Calling it the “defining challenge of our time,” President Obama on Wednesday said that he would dedicate his three remaining years in office to reversing the “relentless decades-long trend” toward increasing economic inequality and declining opportunities for upward mobility in the United States.
Obama argued, “It’s not enough anymore to just say we should . . . let the unfettered market take care of it,” the president delivered an ardent defense of activist government. He highlighted many of the differences between his administration and congressional Republicans who have vigorously opposed his policies on health care reform, stimulus spending, individual and corporate tax reform and increasing the minimum wage.
On the same day that an organization of CEOs reported slightly increased optimism about the direction of the economy, the president vowed to continue to push a “growth agenda,” noting, “You can’t tackle inequality if the pie is shrinking.”
Yet the preponderance of the president’s speech focused on the challenges facing low and moderate income Americans who, he said, have the “nagging sense that no matter how hard they work, the deck is stacked against them.”
Among other things, Obama pushed for increased education assistance, including universal preschool; empowering workers by raising the minimum wage and strengthening collective bargaining; closing tax loopholes; and providing targeted assistance to individuals and communities hit hardest during the great recession.
He acknowledged that most of these priorities are likely to run into Republican obstruction on Capitol Hill, and urged Congressional Republicans to present competing proposals if they have them, rather than simply refusing to engage with the administration on issues impacting economic inequality.
“You owe it to the American people to tell us what you are for, not just what you are against,” he said.
Obama's remarks on the economy, delivered at the liberal leaning Center for American Progress, come as he seeks to move beyond the controversy over the Healthcare.gov website that has dominated the political debate for months. He once again apologized for his administration's "poor execution" in rolling out the flawed website designed to enroll millions of Americans in health insurance coverage; but he also blamed Republicans for a "reckless" shutdown of the government.
"Nobody has acquitted themselves very well these past few months,” he said.
Shortly before Obama spoke, the Business Roundtable released the results of its latest Economic Outlook survey, which showed that the nation’s corporate executives are slightly more optimistic about economic growth in the next six months. Expectations for sales, capital expenditures and hiring all increased over the expectations voiced in the third quarter of 2013.
According to the fourth quarter 2013 study, 73 percent of CEOs surveyed predicted that their sales would increase in the next six months; 89 percent predicted that capital expenditures would either stay the same or increase; and 34 percent predicted an increase in hiring, while only 22 percent anticipated downsizing.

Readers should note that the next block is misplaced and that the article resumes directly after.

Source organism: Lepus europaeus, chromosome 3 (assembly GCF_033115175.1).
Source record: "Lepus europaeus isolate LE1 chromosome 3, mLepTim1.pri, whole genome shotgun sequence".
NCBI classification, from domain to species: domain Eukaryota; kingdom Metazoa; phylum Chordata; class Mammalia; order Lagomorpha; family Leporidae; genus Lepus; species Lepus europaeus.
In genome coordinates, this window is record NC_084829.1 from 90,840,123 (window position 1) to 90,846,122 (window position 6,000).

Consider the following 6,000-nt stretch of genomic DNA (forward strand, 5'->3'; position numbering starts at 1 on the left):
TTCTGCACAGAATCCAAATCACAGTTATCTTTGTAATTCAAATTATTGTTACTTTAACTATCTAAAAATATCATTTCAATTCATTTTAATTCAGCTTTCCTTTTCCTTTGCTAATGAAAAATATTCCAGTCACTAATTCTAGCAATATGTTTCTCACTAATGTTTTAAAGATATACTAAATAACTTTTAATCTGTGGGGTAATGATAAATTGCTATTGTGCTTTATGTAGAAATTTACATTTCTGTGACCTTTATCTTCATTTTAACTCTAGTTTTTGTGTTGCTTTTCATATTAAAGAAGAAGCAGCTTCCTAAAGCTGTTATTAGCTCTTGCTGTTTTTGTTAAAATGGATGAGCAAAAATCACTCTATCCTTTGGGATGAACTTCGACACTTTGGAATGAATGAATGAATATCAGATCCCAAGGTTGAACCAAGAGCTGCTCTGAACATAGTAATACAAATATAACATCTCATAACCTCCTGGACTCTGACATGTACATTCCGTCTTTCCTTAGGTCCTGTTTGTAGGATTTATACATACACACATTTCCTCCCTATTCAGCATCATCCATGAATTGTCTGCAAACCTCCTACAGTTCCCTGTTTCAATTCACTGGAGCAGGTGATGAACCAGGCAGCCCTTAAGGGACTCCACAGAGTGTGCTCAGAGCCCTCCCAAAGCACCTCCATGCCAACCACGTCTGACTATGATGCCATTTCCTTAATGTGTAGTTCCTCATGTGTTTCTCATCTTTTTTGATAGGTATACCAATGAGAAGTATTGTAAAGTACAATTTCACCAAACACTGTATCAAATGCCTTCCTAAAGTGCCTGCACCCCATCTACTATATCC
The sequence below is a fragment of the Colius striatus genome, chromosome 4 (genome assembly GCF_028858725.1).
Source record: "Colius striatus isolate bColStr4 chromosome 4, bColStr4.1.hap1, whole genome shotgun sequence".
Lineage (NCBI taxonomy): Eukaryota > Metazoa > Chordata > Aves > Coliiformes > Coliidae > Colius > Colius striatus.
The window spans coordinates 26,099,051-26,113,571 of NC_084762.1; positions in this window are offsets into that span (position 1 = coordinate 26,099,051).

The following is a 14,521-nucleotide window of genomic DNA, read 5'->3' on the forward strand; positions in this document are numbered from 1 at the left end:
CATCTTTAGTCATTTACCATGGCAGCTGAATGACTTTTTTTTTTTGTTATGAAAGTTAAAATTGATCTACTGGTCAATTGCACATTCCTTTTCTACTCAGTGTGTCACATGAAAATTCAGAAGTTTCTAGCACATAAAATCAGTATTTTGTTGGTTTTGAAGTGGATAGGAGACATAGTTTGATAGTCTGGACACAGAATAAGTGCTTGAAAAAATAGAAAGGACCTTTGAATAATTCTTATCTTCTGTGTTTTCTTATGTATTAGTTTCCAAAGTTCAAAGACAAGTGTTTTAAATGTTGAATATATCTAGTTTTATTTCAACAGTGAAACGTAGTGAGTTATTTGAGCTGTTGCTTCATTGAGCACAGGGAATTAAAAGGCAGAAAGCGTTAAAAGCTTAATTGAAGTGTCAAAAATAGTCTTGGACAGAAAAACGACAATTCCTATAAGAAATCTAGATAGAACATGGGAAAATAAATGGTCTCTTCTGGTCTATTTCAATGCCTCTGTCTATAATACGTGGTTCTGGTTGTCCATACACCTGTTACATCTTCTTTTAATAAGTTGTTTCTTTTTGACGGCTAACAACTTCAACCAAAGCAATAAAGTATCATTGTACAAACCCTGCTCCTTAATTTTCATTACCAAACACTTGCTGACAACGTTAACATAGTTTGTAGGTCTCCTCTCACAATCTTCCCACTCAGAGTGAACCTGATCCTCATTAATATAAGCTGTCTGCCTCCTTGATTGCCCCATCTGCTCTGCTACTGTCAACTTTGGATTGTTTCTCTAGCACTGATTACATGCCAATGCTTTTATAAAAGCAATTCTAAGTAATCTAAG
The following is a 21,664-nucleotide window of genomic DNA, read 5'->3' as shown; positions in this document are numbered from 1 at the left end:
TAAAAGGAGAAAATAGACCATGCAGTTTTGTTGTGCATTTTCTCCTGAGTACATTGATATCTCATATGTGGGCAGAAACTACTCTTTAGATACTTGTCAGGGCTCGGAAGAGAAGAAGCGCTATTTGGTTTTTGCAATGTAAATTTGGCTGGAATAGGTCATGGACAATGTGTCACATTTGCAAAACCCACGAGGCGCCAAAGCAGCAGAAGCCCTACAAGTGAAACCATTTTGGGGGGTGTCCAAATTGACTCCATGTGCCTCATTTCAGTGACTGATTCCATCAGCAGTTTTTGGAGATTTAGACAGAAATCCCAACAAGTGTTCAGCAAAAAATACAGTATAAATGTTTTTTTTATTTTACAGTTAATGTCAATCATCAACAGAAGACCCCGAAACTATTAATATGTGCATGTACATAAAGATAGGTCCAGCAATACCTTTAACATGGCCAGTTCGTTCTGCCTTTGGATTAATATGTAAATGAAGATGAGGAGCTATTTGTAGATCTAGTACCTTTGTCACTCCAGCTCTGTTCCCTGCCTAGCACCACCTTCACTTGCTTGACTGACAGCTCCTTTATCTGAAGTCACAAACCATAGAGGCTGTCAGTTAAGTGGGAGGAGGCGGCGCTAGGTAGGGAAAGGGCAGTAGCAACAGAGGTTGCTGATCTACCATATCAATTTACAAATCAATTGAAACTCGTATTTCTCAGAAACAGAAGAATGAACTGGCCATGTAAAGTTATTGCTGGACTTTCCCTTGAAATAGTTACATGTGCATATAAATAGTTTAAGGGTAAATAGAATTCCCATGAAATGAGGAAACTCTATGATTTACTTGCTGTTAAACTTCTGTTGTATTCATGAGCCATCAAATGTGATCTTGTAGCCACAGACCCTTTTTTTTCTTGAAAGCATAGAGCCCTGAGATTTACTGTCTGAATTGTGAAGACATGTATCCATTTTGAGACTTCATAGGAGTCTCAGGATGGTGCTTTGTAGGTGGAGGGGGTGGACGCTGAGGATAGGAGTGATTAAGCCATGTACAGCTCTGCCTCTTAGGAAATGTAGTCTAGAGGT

However, those surveyed continue to expect the economy to grow at a modest 2.2 percent next year. And nearly 40 percent cited government regulations as the “greatest area of cost pressure” facing their companies.
“In aggregate, our expectations are consistent with an economy that will continue along the path of steady, modest recovery into the first half of 2014,” said James McNerney, Chairman of the Business Roundtable and chairman and president of The Boeing Company. “The Outlook Survey reflects slightly increased optimism despite an under-performing economy that continues to grow more slowly than we all would like.”
McNerney and John Engler, the former Michigan governor and president of the Business Roundtable, told reporters that CEOs remain concerned about the “ongoing uncertainty” stemming from the stalemate in Congress over spending priorities, immigration reform and corporate tax reform.
However, they praised Senate Budget Committee Chairwoman Patty Murray (D-WA) and House Budget Committee Chairman Paul Ryan (R-WI) for returning to “regular order” by trying to negotiate a bipartisan budget deal before a Dec. 13 deadline to avert another government shutdown in January.
McNerney said, “We do have an economy that’s on the cusp of growing a little bit more than just 2 to 2 and a half percent,” if the administration and congressional leaders move past government brinksmanship and begin to restore confidence in the government.
Whether the president’s new, more populist approach to pursuing economic growth will resonate with the business community is doubtful.
Obama said that when the wealthiest ten percent of Americans now take home fifty percent of all earnings and the average CEO now earns 273 times as much as the average worker, it “challenges the very essence of who we are as a people.”
Americans, he said, “never begrudged success” and, in fact, often tolerated greater inequality than many other wealthy countries because it was believed that it went hand-in-hand with greater opportunity.
However in the past three decades, he said, “alongside increased inequality we’ve seen decreased upward mobility” - adding that it is “harder for a child born here in America to improve her station in life” than it is for children living in other advanced economies.
“We are a better country than this,” he said. - Follow the authors on Twitter @rrgarver and @ericpianin
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